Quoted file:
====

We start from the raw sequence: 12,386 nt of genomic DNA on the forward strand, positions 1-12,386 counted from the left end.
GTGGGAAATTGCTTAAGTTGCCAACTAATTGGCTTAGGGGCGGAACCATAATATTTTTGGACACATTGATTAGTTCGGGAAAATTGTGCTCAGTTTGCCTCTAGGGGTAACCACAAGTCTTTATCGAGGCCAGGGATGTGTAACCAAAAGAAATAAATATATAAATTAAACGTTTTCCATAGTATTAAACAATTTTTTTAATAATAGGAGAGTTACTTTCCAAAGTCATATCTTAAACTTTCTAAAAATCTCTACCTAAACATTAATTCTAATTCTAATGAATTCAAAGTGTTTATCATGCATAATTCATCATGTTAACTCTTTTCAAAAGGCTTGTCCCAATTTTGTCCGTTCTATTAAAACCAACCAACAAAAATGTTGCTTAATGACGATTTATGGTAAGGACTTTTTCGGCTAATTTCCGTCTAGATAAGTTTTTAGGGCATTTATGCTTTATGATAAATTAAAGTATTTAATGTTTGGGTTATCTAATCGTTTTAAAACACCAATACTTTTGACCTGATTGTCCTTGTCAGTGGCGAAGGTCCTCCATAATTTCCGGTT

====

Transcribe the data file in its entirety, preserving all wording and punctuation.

We start from the raw sequence: 12,386 nt of genomic DNA on the forward strand, positions 1-12,386 counted from the left end.
GTGGGAAATTGCTTAAGTTGCCAACTAATTGGCTTAGGGGCGGAACCATAATATTTTTGGACACATTGATTAGTTCGGGAAAATTGTGCTCAGTTTGCCTCTAGGGGTAACCACAAGTCTTTATCGAGGCCAGGGATGTGTAACCAAAAGAAATAAATATATAAATTAAACGTTTTCCATAGTATTAAACAATTTTTTTAATAATAGGAGAGTTACTTTCCAAAGTCATATCTTAAACTTTCTAAAAATCTCTACCTAAACATTAATTCTAATTCTAATGAATTCAAAGTGTTTATCATGCATAATTCATCATGTTAACTCTTTTCAAAAGGCTTGTCCCAATTTTGTCCGTTCTATTAAAACCAACCAACAAAAATGTTGCTTAATGACGATTTATGGTAAGGACTTTTTCGGCTAATTTCCGTCTAGATAAGTTTTTAGGGCATTTATGCTTTATGATAAATTAAAGTATTTAATGTTTGGGTTATCTAATCGTTTTAAAACACCAATACTTTTGACCTGATTGTCCTTGTCAGTGGCGAAGGTCCTCCATAATTTCCGGTT